I was so agitated that I spent most of the evening and night just driving around Montreal. My mind was racing at 100 MPH: what the fuck had just happened? was Mom going to be all right? had she gone crazy and was this going to happen again? Around 4 AM, I finally became tired. Even though my friends John & Mario had offered me a place to stay with them, I didn't feel right for calling them in the middle of the night, so I went back to the old apartment where I slept on the floor (there was still a bedspread and a pillow there) and caught some sleep for a couple of hours. I inexplicably woke up at 6 AM. I got up, drove around town some more, and eventually went back to the hospital around 12 Noon (visiting hours began at 1:30 PM, so I was early).

They let me in to see Mom and she was in great spirits. She was already dressed and when she saw me, she said out loud, "There you are! OK, let's go!". There were no signs of the agitation and fright that she displayed the day before. I spoke with the doctor who told me that the brain scan showed no abnormalities, other than the scar tissue from the hematoma. What had happened to her was probably a brain seizure.

Now, this is where I learned something new: patients who have brain hemorrhages are later susceptible to suffering from partial brain seizures in which a very small part of the brain has an epileptic fit. These are completely random and can occur only once or be ongoing. In order to be certain, the doctor wanted to have Mom undergo an EEG.

However, because Mom is suffering from dementia, he didn't want to keep her in the hospital for several days, considering she had just spent 45 days previously and had only been in her new place for a week. Any change in a dementia patient's surroundings always brings about a decline...the decline can be big or small, but there's no exception to this rule. So, he opted to have her return home as long as I was able to bring her back to the hospital the following Tuesday for the EEG. I agreed. I took Mom back to her residence where she promptly fell asleep in her bed. I left for a few hours to go eat, rest up, and make some phone calls: I had to call John & Mario to see if they could host me for a few days, and I had to call my boss to let him know what had happened. Both my boss and one of our VP's simply told me, "Don't worry, just concentrate on your mom, that's what's most important." It was a great relief.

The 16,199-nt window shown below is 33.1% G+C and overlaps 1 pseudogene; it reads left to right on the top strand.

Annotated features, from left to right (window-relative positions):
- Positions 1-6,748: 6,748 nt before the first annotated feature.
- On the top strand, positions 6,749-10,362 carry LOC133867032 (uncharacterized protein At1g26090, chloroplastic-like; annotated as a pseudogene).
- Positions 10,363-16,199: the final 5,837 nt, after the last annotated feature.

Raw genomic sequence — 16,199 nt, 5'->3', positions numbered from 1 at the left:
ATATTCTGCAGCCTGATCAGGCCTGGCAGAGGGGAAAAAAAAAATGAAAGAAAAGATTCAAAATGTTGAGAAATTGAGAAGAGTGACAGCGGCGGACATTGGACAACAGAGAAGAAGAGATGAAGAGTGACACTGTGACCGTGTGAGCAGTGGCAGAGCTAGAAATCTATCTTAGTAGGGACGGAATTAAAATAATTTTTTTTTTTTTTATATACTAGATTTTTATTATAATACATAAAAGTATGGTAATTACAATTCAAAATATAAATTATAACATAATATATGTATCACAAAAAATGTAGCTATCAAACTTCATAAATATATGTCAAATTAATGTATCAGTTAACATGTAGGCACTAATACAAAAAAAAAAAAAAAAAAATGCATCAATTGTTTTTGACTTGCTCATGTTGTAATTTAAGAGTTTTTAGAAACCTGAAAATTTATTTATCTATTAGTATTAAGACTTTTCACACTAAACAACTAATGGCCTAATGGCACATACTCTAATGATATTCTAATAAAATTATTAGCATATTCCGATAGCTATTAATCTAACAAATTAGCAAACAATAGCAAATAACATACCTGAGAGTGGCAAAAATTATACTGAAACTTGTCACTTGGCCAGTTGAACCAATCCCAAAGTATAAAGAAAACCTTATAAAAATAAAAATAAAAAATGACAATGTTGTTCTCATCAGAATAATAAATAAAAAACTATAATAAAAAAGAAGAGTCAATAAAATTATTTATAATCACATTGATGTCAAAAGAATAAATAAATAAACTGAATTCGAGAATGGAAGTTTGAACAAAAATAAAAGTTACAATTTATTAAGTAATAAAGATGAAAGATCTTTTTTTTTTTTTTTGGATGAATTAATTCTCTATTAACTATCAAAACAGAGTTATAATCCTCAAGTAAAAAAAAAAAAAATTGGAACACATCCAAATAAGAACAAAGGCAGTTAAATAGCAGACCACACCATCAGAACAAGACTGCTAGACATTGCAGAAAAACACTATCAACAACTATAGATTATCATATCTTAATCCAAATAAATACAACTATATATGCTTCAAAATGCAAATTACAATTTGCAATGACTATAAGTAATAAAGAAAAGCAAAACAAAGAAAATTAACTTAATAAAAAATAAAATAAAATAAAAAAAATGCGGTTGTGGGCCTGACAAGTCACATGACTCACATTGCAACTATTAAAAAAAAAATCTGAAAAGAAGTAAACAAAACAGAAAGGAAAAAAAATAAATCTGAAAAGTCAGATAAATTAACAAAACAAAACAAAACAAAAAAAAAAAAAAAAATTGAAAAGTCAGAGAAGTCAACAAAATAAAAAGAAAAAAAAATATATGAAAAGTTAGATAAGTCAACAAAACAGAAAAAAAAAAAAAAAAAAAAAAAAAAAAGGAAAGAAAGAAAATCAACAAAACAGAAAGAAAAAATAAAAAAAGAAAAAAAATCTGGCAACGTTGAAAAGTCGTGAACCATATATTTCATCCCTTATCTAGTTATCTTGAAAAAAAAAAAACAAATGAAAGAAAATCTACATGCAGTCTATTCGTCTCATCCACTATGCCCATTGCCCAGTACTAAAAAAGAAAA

I spent the weekend visiting Mom and spending time with her. She seemed to have no after-effects from the seizure. On Tuesday, we went to the hospital where she had the EEG. Mom had a bit of trouble following the directions given by the technician, and it somehow ended up being quite comical. During the test, Mom was repeatedly told to close her eyes and then she was instructed to open them. After a while, rather than actually do that, she simply began repeating the instructions "Open your eyes, close your eyes, open your eyes, close your eyes" as if she were a parrot. It was rather funny.

After the EEG, we went back home. I had been tempted to take Mom out to lunch, but because there was a lot of snow on the ground and she was having some difficulty getting in and out of the car, I thought it would be best to forgo that. That will probably be an activity best-suited for springtime.

And so finally, I left Montreal the following day, December 23, 2010.